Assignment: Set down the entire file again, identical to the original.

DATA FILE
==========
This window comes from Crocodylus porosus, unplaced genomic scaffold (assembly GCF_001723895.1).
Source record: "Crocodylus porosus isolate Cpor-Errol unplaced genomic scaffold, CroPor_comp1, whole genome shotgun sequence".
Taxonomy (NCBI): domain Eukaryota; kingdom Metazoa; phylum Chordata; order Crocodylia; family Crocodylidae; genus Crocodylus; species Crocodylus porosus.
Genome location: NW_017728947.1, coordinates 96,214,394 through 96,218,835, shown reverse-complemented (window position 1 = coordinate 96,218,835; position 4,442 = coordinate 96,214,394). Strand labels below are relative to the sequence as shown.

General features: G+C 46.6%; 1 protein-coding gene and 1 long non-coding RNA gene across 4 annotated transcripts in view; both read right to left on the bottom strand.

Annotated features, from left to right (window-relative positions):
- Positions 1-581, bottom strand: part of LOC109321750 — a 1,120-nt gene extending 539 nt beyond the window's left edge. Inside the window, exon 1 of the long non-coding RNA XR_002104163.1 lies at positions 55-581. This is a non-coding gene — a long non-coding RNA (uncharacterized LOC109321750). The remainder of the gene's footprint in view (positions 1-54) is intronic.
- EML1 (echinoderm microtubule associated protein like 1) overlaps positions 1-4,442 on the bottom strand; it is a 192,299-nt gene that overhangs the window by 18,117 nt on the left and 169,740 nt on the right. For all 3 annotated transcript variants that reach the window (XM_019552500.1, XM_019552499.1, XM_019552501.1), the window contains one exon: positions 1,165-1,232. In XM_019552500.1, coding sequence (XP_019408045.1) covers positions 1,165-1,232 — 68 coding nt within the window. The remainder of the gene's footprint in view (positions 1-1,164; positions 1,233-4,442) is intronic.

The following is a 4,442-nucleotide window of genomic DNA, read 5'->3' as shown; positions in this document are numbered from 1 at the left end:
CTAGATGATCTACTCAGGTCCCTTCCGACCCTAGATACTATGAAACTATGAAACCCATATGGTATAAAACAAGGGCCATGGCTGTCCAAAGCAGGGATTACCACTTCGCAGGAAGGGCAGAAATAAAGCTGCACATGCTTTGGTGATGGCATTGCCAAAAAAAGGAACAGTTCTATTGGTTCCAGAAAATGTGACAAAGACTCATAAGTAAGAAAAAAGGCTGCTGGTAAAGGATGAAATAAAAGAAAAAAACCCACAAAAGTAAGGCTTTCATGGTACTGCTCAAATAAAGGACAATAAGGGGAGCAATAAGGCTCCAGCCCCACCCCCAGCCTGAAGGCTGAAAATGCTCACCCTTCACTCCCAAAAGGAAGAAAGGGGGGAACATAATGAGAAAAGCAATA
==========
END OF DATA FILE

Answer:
This window comes from Crocodylus porosus, unplaced genomic scaffold (assembly GCF_001723895.1).
Source record: "Crocodylus porosus isolate Cpor-Errol unplaced genomic scaffold, CroPor_comp1, whole genome shotgun sequence".
Taxonomy (NCBI): domain Eukaryota; kingdom Metazoa; phylum Chordata; order Crocodylia; family Crocodylidae; genus Crocodylus; species Crocodylus porosus.
Genome location: NW_017728947.1, coordinates 96,214,394 through 96,218,835, shown reverse-complemented (window position 1 = coordinate 96,218,835; position 4,442 = coordinate 96,214,394). Strand labels below are relative to the sequence as shown.

General features: G+C 46.6%; 1 protein-coding gene and 1 long non-coding RNA gene across 4 annotated transcripts in view; both read right to left on the bottom strand.

Annotated features, from left to right (window-relative positions):
- Positions 1-581, bottom strand: part of LOC109321750 — a 1,120-nt gene extending 539 nt beyond the window's left edge. Inside the window, exon 1 of the long non-coding RNA XR_002104163.1 lies at positions 55-581. This is a non-coding gene — a long non-coding RNA (uncharacterized LOC109321750). The remainder of the gene's footprint in view (positions 1-54) is intronic.
- EML1 (echinoderm microtubule associated protein like 1) overlaps positions 1-4,442 on the bottom strand; it is a 192,299-nt gene that overhangs the window by 18,117 nt on the left and 169,740 nt on the right. For all 3 annotated transcript variants that reach the window (XM_019552500.1, XM_019552499.1, XM_019552501.1), the window contains one exon: positions 1,165-1,232. In XM_019552500.1, coding sequence (XP_019408045.1) covers positions 1,165-1,232 — 68 coding nt within the window. The remainder of the gene's footprint in view (positions 1-1,164; positions 1,233-4,442) is intronic.

The following is a 4,442-nucleotide window of genomic DNA, read 5'->3' as shown; positions in this document are numbered from 1 at the left end:
CTAGATGATCTACTCAGGTCCCTTCCGACCCTAGATACTATGAAACTATGAAACCCATATGGTATAAAACAAGGGCCATGGCTGTCCAAAGCAGGGATTACCACTTCGCAGGAAGGGCAGAAATAAAGCTGCACATGCTTTGGTGATGGCATTGCCAAAAAAAGGAACAGTTCTATTGGTTCCAGAAAATGTGACAAAGACTCATAAGTAAGAAAAAAGGCTGCTGGTAAAGGATGAAATAAAAGAAAAAAACCCACAAAAGTAAGGCTTTCATGGTACTGCTCAAATAAAGGACAATAAGGGGAGCAATAAGGCTCCAGCCCCACCCCCAGCCTGAAGGCTGAAAATGCTCACCCTTCACTCCCAAAAGGAAGAAAGGGGGGAACATAATGAGAAAAGCAATA